Did you vote in the last presidential election? If so, whom did you vote for, and why? Many different factors influence voters during presidential elections. Let’s take a look at voter behavior during presidential elections. The study of voter behavior is an examination of why people voted the way they did.
Many Americans closely follow political issues, but studies show that most do not. Most Americans therefore make their political decisions, and voting decisions, based on factors other than the issues.
These factors include:
- The voter’s background and identification with the candidates
- The voter’s party identification
- The voter’s view of the incumbent’s previous performance
For many voters, their impressions regarding particular candidates and political parties are deep-rooted. Most voters already know how they will vote, even in the early stages of a campaign. It is rare for campaigns to change the minds of voters, though sometimes a campaign can successfully sway enough voters to influence the predicted outcome of an election.
Consider the 2012 presidential election. Various polls showed that only around 10% of registered voters claimed to be undecided in the two months prior to Election Day. Of those 10%, approximately 40% claimed to be leaning toward a particular candidate. Also note that, of those 10%, only 61% were classified as likely to vote at all.
A voter’s background has the largest influence on that voter’s decision. Voter background means the voter’s social identity, such as economic class, ethnicity, gender, race and religious preference. Often, a candidate will purposely gear campaign messages to particular voters, using a theme that conveys sameness. This sameness can be based on the general background, appearance or even the personality of the candidate. However, sometimes voters identify with a candidate even without that candidate purposely catering to commonality. Either way, voters tend to vote for the candidate that seems most like them.
For example, 95% of African-Americans who voted in the 2008 election voted for African-American candidate Barack Obama. Of those African-Americans who voted in the 2012 election, 93% voted for Obama’s reelection.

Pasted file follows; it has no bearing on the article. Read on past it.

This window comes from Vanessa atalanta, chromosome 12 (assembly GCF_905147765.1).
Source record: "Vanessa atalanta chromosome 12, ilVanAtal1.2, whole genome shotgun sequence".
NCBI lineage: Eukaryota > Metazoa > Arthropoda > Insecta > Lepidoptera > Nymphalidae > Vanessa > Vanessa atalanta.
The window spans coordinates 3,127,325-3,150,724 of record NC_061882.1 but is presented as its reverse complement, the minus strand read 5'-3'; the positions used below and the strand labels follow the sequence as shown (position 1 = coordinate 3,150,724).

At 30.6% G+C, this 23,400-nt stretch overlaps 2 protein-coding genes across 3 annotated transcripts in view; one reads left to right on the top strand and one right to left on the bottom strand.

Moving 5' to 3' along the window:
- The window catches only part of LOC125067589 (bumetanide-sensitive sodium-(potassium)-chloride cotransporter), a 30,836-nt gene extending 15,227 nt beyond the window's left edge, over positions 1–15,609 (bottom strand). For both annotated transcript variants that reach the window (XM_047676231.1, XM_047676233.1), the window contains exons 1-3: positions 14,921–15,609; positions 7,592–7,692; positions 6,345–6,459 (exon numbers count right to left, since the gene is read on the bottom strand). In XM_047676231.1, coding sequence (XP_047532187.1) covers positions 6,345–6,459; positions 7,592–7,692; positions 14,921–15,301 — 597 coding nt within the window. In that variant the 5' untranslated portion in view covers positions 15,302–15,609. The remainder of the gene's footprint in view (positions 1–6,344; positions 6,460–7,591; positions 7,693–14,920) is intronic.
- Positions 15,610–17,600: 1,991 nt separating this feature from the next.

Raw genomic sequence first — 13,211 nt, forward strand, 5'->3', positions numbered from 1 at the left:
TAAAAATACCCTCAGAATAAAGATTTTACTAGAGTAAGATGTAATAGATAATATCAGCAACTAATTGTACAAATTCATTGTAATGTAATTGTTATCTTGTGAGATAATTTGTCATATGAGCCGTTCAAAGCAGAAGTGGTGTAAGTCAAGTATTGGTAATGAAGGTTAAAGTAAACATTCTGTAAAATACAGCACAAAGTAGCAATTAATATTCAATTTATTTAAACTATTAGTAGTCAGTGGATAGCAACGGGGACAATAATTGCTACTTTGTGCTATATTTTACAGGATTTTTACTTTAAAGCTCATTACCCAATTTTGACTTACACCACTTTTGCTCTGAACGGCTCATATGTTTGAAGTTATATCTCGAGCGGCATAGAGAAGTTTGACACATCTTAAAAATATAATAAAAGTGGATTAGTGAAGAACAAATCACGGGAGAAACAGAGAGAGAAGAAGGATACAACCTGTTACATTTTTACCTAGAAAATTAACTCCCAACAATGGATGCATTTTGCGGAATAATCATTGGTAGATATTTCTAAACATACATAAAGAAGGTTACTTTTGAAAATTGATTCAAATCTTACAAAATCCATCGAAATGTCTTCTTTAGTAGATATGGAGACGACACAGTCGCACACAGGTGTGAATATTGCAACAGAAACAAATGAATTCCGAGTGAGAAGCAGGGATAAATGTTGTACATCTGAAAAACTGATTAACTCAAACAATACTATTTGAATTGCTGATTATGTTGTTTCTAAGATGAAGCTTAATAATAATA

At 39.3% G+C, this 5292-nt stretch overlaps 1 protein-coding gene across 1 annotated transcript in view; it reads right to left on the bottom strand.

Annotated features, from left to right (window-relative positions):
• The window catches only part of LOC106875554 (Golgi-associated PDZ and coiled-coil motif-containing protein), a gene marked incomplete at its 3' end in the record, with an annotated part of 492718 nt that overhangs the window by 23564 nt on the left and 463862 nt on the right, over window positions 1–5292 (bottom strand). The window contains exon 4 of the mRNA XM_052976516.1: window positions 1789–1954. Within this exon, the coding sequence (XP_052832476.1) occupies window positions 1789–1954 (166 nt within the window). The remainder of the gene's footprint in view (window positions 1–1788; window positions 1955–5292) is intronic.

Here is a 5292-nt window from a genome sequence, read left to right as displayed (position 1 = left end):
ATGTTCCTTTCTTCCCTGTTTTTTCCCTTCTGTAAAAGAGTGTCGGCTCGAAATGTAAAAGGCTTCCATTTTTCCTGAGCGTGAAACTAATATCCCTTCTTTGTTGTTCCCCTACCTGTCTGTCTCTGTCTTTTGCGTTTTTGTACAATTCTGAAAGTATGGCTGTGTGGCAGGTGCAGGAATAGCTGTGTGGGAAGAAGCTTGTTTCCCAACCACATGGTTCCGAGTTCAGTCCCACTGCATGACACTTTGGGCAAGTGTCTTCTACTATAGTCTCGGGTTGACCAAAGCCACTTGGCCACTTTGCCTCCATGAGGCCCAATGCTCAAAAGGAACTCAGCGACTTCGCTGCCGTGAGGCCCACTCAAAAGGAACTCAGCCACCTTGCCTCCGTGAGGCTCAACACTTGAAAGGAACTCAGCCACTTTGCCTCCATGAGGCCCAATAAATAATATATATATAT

In the 2008 primary elections, more women than men voted for female candidate Hillary Clinton. However, female minorities still tended to vote for Obama and Obama won the Democratic nomination over Clinton.
In 1960, John F. Kennedy was poised to become our nation’s first elected Catholic president. He won, with nearly 78% of Catholic voters casting their votes for Kennedy.
Now let’s take a look at the influence of a voter’s party. A voter’s party identification directly influences that voter’s decision. By party identification, we mean not just a voter’s party affiliation but also a voter’s psychological attachment to a particular political party. Notably, close to 90% of voters affiliated with a political party vote for that party’s candidate in presidential elections.
American voters tend to learn and adopt whichever party affiliation most influenced their childhoods. Those raised in a family of Democrats usually identify themselves as politically liberal, while those raised in a family of Republicans usually identify themselves as politically conservative.
However, this is not always the case. The number of voters identifying themselves as ‘Independent’ is on the rise, though 89% of those voters claim to lean toward a particular political party. Note that these Independents are almost as likely to support a political party’s candidate as those voters who openly affiliate themselves with that party.
Next, let’s look at how incumbent status can influence a voter’s decision. A voter’s view of an incumbent’s previous performance greatly influences that voter’s decision. Most presidential elections feature an incumbent candidate. Incumbent refers to the candidate who currently holds that particular political office. Since Obama was elected president in 2008, he was an incumbent, seeking reelection, in 2012. Because a president is limited to serving no more than two terms, the 2016 presidential election will not feature an incumbent.
Unseating an incumbent president is difficult. For an incumbent to lose an election, some of the voters who voted for the incumbent in the previous election must switch allegiance.
Many voters view an incumbent’s performance based on the state of the national economy. When the economy is doing well, an incumbent has a good chance at reelection. The incumbent typically enjoys support from those affiliated with his or her party and will also gain the support of many Independents. However, when the economy is doing poorly, an incumbent might still enjoy support of those who identify with his or her party but won’t likely gain the support of Independents.